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Curiously, Hundred Days, at New York Theatre Workshop, has much in common with Cross That River. Again a story is told, while musicians occupy the upstage area. The married songwriters Abigail and Shaun Bengson reminisce for about an hour about their meeting, marrying and sticking together in the face of illness (the 100 days of the title) and thanks to the loving bond they’ve built.

The truth of Hundred Days is that it, too, is a song cycle. It’s a rock cycle for which much has been done to make it theater-stage-worthy by director Anne Kauffman, movement director Sonya Tayeh and lighting designer Andrew Hungerford (who also designed the spare set with Kris Stone).

Much has been done, but to little avail. Abigail explains that, having had an unrewarding childhood and young adulthood, she was drawn to Shaun at first sight and wasn’t shy about getting him to marry her after a three-week courtship. The two explain that, though health problems have accrued, they’re living happily ever after since.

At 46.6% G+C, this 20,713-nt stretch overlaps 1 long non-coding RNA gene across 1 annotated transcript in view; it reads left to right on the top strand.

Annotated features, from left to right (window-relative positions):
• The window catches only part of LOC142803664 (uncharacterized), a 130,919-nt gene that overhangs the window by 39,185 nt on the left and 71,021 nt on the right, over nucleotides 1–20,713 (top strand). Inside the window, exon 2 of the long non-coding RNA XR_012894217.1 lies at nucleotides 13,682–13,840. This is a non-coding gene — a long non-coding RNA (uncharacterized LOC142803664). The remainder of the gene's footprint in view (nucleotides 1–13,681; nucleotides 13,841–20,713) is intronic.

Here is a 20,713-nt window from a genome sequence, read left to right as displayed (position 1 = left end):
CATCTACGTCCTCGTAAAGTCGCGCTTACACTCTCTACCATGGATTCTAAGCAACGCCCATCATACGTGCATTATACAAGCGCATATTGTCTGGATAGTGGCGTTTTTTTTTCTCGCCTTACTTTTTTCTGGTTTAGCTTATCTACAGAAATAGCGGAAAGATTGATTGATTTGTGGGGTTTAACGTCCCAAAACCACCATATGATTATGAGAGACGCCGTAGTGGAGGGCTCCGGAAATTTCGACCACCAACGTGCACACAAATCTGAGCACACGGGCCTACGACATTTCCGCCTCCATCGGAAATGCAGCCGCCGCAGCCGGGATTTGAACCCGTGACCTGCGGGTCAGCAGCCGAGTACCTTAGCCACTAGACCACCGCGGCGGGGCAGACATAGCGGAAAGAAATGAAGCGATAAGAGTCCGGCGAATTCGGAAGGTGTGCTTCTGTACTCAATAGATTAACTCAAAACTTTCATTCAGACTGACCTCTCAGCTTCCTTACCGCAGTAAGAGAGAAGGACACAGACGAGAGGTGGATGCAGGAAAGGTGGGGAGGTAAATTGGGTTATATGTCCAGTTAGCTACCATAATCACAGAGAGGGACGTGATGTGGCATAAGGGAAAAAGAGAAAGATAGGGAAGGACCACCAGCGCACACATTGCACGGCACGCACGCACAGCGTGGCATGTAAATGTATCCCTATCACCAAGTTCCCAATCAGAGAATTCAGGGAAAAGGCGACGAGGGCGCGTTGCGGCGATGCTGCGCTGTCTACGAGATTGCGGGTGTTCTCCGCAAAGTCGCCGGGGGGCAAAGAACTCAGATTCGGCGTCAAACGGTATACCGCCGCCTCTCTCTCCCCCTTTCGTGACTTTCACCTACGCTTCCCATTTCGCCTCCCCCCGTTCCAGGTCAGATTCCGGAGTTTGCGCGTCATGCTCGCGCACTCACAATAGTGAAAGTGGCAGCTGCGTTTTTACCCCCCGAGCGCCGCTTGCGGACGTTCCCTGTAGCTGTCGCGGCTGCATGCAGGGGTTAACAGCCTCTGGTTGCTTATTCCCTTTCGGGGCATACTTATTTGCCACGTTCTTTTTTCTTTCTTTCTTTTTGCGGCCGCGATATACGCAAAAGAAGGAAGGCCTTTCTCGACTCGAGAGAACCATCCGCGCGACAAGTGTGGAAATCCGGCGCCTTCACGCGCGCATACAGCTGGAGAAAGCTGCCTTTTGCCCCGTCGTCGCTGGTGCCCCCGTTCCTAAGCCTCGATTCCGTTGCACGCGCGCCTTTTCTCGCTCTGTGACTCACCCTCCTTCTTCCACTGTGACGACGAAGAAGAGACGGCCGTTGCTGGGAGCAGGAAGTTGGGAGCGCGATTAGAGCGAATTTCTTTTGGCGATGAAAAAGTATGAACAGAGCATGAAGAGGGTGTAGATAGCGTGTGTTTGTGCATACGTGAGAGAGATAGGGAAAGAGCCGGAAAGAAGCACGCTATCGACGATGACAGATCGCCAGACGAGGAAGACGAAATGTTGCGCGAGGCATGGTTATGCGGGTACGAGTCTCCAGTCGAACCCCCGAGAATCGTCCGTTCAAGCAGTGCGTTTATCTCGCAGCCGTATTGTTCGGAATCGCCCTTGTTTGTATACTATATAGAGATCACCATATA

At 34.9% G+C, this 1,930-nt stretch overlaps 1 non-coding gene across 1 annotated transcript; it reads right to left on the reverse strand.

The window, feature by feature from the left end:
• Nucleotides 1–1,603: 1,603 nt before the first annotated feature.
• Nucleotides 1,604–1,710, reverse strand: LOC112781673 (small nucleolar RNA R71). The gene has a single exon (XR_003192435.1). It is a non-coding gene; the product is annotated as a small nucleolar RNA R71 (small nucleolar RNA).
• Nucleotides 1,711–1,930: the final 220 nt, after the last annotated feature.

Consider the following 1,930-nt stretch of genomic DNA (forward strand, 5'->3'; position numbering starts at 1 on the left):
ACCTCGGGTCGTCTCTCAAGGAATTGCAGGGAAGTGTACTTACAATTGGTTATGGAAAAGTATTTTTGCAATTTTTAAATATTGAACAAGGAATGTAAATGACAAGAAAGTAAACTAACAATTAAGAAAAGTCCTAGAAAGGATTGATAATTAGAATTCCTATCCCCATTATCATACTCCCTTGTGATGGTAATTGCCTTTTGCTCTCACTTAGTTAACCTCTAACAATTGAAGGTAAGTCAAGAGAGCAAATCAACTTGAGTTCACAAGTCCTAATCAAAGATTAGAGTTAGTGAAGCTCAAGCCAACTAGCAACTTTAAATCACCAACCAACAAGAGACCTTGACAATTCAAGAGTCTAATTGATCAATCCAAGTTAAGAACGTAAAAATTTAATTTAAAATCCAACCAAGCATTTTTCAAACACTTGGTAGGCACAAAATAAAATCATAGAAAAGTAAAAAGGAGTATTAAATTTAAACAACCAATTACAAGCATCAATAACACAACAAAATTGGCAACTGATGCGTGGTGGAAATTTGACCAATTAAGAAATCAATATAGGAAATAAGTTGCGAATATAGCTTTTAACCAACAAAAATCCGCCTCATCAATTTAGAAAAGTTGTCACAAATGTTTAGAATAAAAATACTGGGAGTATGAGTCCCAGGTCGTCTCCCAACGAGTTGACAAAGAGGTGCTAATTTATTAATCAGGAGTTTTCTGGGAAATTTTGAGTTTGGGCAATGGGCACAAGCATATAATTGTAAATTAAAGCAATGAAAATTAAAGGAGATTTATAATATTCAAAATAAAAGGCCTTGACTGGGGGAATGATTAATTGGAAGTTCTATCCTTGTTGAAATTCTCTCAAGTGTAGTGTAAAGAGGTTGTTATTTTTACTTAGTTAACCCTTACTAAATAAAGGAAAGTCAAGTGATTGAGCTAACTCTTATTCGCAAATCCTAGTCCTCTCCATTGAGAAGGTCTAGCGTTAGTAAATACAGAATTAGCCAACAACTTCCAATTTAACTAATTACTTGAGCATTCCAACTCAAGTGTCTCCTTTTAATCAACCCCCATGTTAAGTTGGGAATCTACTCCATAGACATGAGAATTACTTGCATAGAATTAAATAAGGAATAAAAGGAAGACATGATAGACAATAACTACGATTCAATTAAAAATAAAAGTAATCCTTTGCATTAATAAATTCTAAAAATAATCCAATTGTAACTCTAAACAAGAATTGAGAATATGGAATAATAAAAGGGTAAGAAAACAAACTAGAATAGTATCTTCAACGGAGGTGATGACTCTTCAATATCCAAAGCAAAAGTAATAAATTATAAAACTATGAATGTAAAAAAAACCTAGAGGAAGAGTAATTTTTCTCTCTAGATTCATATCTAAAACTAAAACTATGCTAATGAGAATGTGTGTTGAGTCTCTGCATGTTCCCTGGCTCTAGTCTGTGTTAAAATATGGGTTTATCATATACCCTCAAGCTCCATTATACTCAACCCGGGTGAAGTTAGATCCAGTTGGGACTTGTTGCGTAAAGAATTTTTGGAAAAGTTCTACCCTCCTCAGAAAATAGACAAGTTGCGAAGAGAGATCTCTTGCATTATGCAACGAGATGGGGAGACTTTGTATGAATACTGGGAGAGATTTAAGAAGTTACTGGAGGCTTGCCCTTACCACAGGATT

While it may be true that the family that plays together stays together, it doesn’t automatically follow that those witnessing the tight bonds will automatically benefit from them. In the Bengsons’ case, the music is blandly insistent, the lyrics aren’t consistently intelligible and Abigail Bengson’s pipes reside somewhere between belt and strident.

Like the Cross That River band, however, the musicians-back-up singers, are first-rate. They’re Colette Alexander, Dani Markham, Reggie D. White and the livewire Jo Lampert. Fiery as a flame as Joan of Arc in Joan of Arc: Into the Fire at the Public last season and one of songwriter Shaina Taub’s sidekicks, Lampert’s got a voice to shame the Devil—and here squeezes an accordion, too. It’s always a pleasure to be where she is.